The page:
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A New Realism

A Realistic and Principled Foreign Policy

Democratic Presidential candidates and U.S. Senator Barack Obama; Bill Richardson, governor of New Mexico; and U.S. Senator Hillary Clinton stand for the National Anthem during the 30th annual Harkin Steak Fry in Indianola, Iowa, September 16, 2007. Joshua Lott /Reuters

Sixty years ago, in the pages of this magazine, George Kennan presented a compelling case for U.S. global engagement and leadership to contain Soviet power. His strategic vision laid the foundation for a realistic and principled foreign policy that, despite mistakes and setbacks, united the United States and its allies for the duration of the Cold War.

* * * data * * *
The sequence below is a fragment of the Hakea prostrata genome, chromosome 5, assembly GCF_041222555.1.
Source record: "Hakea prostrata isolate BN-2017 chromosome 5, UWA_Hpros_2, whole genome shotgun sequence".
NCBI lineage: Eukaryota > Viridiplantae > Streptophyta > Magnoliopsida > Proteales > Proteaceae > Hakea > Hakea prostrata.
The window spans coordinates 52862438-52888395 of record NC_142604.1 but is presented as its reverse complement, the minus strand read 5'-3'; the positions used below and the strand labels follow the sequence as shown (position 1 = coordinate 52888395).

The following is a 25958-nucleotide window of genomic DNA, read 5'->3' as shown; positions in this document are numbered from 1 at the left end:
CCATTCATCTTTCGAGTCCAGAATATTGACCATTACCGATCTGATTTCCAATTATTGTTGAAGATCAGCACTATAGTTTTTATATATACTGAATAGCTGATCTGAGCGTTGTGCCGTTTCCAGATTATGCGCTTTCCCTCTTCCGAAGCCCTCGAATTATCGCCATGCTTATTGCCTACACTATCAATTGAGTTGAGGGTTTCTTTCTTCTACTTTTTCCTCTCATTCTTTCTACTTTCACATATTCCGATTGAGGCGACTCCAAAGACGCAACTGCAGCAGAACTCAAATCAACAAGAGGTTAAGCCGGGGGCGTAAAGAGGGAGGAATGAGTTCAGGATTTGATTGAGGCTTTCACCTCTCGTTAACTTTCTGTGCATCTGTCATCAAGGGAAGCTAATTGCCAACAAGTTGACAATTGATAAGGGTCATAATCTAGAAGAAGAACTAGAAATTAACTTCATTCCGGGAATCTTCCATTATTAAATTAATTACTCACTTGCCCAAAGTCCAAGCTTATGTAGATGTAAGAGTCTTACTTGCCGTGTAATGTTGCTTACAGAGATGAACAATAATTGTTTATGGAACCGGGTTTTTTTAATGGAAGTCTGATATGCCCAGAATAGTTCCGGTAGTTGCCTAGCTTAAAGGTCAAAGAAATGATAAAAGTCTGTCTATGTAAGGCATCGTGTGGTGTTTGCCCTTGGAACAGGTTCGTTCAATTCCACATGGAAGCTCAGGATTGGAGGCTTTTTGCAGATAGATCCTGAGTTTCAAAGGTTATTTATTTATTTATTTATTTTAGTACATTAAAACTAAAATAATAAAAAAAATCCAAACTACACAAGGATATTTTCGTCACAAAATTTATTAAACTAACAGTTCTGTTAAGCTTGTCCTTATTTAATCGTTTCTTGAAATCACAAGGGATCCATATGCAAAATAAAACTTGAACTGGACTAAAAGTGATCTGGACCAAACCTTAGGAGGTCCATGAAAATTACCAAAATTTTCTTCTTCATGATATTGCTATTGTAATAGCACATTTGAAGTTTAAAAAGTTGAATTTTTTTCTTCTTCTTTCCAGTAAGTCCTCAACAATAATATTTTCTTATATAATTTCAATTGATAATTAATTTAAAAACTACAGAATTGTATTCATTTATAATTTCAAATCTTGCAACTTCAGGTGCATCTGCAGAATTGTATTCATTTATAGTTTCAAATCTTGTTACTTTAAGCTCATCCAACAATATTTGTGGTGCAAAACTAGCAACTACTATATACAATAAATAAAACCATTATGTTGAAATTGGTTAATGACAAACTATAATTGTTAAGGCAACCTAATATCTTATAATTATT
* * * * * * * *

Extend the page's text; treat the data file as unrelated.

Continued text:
In the wake of the Bush administration's failed experiment with unilateralism, the United States needs once again to construct a foreign policy that is based on reality and loyal to American values. Such a policy must address the challenges of our time with effective actions rather than naive hopes. And it must unite us because it is inspired by the ideals of our nation rather than by the ideology of a president.

In his July 1947 "X" article, Kennan argued that the United States must meet Soviet power with American power and communist

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